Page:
The long reach of Sister Cities
It may seem a stretch to connect a student exchange with our Ukainian Sister City, Kaniv, to an art opening in Sonoma 20 years later. The opening, Nov. 5, introduced the work of a Ukrainian-born artist from Vancouver. It certainly isn’t a straight line from the 1991 exchange between five students from Sonoma and six students from Kaniv to this show, but the opening of Collectors’ Art is a direct result of that experience.
Before the summer of 1991, I had precisely as much awareness of our interest in Ukraine as the average American, which is to say, zilch.
Then my daughter, Evie, asked me if she could go to Kaniv in the Sister Cities exchange led by Jim Tonery and Gary Green. I will forever be grateful that I took a deep breath and said, “Sure, why not?”
So Evie went and had a life-changing experience, which was equally life-changing for her entire Ukrainian family.
Some months later, the Ukrainian students arrived in Sonoma and Evie’s “sister,” Oxana Demeshko, came to stay with us. The minute we met at SFO, that was it for me. The sweetness, trust and sincerity in her eyes set in motion the adventurous course of my life from that day forward. I have been privileged to come to know many Ukrainians, both ordinary folk and citizens of some note, both local and national.
For the first 17 years, I was occupied with raising my family, traveling to Ukraine and trying to make a living. All along, I felt that I owed a great debt to Sister Cities, the organization that makes these exchanges possible. In 2008, I sponsored in Sonoma a Ukrainian cultural event, the celebration of the beginning of the school year that they call First Bell. Entire towns turn out to welcome the students and thank the teachers with poetry, speeches and music. Hundreds of people celebrated Sonoma’s first First Bell together in the Plaza in August 2008.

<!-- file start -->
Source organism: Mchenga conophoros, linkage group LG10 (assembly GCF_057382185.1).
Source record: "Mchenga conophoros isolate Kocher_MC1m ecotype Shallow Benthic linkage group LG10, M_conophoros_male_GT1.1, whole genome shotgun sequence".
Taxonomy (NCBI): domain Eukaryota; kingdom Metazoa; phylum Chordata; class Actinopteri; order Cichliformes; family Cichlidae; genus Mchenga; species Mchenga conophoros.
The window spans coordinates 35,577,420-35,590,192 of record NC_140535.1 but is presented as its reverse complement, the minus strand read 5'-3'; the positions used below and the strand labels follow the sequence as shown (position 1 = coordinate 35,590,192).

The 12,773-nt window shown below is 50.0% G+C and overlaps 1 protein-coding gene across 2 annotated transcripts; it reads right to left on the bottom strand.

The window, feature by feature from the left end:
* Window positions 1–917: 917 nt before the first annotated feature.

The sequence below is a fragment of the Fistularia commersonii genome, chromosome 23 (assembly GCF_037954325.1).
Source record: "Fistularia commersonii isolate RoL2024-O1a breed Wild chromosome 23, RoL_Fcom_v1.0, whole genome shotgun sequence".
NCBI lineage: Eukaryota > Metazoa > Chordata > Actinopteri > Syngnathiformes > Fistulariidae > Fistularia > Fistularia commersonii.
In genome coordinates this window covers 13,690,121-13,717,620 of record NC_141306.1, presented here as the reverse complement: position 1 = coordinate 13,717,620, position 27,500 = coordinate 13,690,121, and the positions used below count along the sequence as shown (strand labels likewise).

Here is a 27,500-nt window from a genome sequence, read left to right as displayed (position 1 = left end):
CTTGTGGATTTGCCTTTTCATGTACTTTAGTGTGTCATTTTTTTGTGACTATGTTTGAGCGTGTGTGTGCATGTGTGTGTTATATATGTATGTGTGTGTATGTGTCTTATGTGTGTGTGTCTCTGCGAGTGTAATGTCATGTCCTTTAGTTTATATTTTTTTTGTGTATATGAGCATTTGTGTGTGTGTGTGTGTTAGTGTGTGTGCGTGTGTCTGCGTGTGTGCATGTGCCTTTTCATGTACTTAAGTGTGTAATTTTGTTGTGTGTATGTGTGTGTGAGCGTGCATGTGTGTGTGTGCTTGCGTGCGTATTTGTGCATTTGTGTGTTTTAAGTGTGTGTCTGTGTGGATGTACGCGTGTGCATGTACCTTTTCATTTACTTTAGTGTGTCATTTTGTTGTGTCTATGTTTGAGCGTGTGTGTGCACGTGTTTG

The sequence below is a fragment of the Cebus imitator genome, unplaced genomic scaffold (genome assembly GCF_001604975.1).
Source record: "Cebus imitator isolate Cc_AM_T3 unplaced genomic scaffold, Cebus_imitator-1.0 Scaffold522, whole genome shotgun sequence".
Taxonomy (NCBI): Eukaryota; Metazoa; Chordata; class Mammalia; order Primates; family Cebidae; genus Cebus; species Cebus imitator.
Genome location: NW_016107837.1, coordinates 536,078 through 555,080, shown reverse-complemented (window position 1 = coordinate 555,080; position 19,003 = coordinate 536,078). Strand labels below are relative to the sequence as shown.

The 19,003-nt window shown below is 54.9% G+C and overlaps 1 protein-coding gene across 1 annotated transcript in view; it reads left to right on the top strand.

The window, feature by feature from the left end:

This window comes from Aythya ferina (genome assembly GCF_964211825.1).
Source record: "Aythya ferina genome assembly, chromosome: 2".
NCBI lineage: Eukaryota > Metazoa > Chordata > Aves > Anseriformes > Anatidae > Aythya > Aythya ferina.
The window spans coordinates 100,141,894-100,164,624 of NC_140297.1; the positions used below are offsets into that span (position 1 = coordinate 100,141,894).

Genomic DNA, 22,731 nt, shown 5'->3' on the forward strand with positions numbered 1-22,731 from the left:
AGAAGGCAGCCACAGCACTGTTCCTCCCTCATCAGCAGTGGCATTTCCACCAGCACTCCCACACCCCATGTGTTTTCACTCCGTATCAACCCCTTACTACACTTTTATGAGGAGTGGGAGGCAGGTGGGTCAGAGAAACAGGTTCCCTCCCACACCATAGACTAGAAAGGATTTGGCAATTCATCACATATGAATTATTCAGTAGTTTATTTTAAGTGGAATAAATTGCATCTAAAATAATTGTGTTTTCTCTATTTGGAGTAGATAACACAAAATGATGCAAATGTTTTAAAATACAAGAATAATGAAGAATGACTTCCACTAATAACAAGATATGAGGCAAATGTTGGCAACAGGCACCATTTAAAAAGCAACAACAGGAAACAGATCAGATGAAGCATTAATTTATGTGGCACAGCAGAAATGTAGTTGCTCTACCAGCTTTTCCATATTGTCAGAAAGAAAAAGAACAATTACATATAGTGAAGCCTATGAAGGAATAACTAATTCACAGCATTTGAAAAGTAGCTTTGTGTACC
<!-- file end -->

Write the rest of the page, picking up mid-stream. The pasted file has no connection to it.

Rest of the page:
No student exchanges had occurred since the mid-1990s, and I was determined to revive them. On my last trip to Ukraine, I set about to spearhead an exchange, so I put on a series of Ukrainian dinners to raise money, attracted some great support from the community and this March three talented and personable young ladies from Kaniv, together with their teacher, spent three weeks in homes in Sonoma and attended Sonoma Valley High School. Many here had the pleasure of meeting them and enjoying their singing, dancing, cooking and warm friendliness.
So how does that lead to an art show? My former Sonoma neighbors, Mike and Melissa Curtin, knew about my Ukrainian connections and told me about a Unkrainian painter in Vancouver. So I went there to meet Yuri Padal, a phenomenal abstract artist who trained with an eminent Ukrainian who had worked with Kandinsky, Picasso and Dali. Yuri’s paintings are collected across Canada and in many U.S. cities. He loves to paint and hates to market, so he asked me to introduce his work to the West Coast.
Thus, Yuri’s colorful, exuberant paintings are on view here for the first time.
This is the story of just one person’s experience because of a Sister Cities exchange. Surely many Sonomans have been affected by their connection with people in one of our seven Sister Cities. This is the best outgrowth of person-to-person diplomacy, and it would be wonderful to hear stories from others to support continuing close relations with all our “sisters.”
Yuri Padel’s paintings are on display at Eric K. James tasting room in the Mercado, First Street East, Wednesday to Sunday, 11 a.m. to 5 p.m.